• What @konijn said. 5 minutes for 50 records sounds utterly insane. In this case you're (presumably) inserting valid, trusted data, so you don't need to muck around with prepared statements, transactions and all the other things you usually have to deal with. You can just truncate (or drop) the table and load all the rows wholesale from a file. Or just point this.dbpath to a pre-seeded .sqlite file for that matter – Flambino Apr 8 '14 at 15:04
• Okay ... but a part of this fake data comes from a web api server, this function gets called after the api key and secret is received from the server. The simple way out would be to just append to a simple text file, however, using the sqlite3 module is a good opportunity to try working with the async nature of node, and say 50 writes would not seem to be a far fetched scenario even for a non ETL scenario – saraf Apr 9 '14 at 0:09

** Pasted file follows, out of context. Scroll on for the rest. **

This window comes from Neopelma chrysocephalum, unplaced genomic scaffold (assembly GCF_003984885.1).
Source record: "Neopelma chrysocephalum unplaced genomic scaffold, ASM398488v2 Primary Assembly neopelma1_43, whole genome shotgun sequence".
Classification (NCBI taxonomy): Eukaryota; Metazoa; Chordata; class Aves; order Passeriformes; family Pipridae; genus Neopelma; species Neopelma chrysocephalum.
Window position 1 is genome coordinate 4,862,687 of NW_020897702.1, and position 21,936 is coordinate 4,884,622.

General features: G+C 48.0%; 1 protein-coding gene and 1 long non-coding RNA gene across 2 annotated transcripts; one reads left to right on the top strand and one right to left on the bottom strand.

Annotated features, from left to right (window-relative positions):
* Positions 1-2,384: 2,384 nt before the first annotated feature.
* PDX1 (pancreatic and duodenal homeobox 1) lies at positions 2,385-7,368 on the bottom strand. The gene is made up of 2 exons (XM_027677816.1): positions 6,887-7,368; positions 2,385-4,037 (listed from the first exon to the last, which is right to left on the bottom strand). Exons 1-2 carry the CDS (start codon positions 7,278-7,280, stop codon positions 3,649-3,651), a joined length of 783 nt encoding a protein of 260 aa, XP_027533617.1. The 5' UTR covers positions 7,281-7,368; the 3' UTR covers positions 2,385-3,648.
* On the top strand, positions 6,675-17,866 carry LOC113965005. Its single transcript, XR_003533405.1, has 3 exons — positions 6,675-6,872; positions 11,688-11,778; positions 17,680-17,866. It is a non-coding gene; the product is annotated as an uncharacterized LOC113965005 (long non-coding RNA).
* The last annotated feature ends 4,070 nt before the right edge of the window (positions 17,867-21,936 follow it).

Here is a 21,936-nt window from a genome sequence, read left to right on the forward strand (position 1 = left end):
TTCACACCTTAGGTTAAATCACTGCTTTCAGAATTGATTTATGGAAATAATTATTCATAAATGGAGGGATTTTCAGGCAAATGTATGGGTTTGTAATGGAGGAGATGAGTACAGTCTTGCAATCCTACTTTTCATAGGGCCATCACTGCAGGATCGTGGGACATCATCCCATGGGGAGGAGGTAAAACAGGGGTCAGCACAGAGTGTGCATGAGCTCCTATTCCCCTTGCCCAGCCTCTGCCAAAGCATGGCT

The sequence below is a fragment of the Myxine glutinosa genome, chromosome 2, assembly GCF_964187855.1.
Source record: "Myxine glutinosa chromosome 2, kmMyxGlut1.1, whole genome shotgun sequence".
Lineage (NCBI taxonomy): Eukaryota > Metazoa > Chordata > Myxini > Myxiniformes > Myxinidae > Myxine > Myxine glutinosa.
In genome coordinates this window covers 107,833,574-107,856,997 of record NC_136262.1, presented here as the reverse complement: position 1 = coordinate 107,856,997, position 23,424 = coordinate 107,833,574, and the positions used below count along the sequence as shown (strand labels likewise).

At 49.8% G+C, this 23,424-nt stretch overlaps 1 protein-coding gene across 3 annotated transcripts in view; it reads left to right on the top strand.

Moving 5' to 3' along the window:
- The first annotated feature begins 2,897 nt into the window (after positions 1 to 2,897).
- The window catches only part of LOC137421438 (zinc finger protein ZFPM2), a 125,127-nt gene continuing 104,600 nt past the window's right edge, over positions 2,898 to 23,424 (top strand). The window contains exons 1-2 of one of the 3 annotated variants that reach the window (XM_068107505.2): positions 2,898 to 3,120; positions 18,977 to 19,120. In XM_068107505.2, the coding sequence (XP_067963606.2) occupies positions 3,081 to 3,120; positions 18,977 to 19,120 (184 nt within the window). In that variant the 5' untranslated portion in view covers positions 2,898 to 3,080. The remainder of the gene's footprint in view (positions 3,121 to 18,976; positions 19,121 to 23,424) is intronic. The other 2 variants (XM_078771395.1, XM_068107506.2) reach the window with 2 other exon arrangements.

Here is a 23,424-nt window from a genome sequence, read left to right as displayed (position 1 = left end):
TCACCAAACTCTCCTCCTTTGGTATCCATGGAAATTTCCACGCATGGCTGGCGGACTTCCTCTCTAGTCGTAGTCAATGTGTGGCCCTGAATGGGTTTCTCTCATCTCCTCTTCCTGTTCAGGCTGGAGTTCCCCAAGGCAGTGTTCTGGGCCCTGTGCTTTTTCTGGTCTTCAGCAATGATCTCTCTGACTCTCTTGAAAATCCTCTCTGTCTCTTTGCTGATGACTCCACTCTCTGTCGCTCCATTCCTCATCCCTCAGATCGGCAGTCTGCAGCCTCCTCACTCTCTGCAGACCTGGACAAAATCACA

• @BenVlodgi yes, thanks, I looked at the help center section. As I mentioned in the edit, the code now does what I want. The question is about performance - and looking at the help center, it lists performance in the very top of codereview.stackexchange.com/help/on-topic – saraf Apr 10 '14 at 23:31

From a once over:

• The constructor could use some rework:

• You are not using any of the parameters, you might as well not declare them
• It would be cleaner to just send task to registerUserWithAPI since it has almost all the info
• lowerCamelCase is the standard
• The magical constant 1 should be documented

so you could have something like this instead:

function TestController () {

var concurrency = 1; //Only allow one task at a time

}, concurrency );

this.userCreationQueue.drain = function() {
console.log("Finished adding all users - queue drained");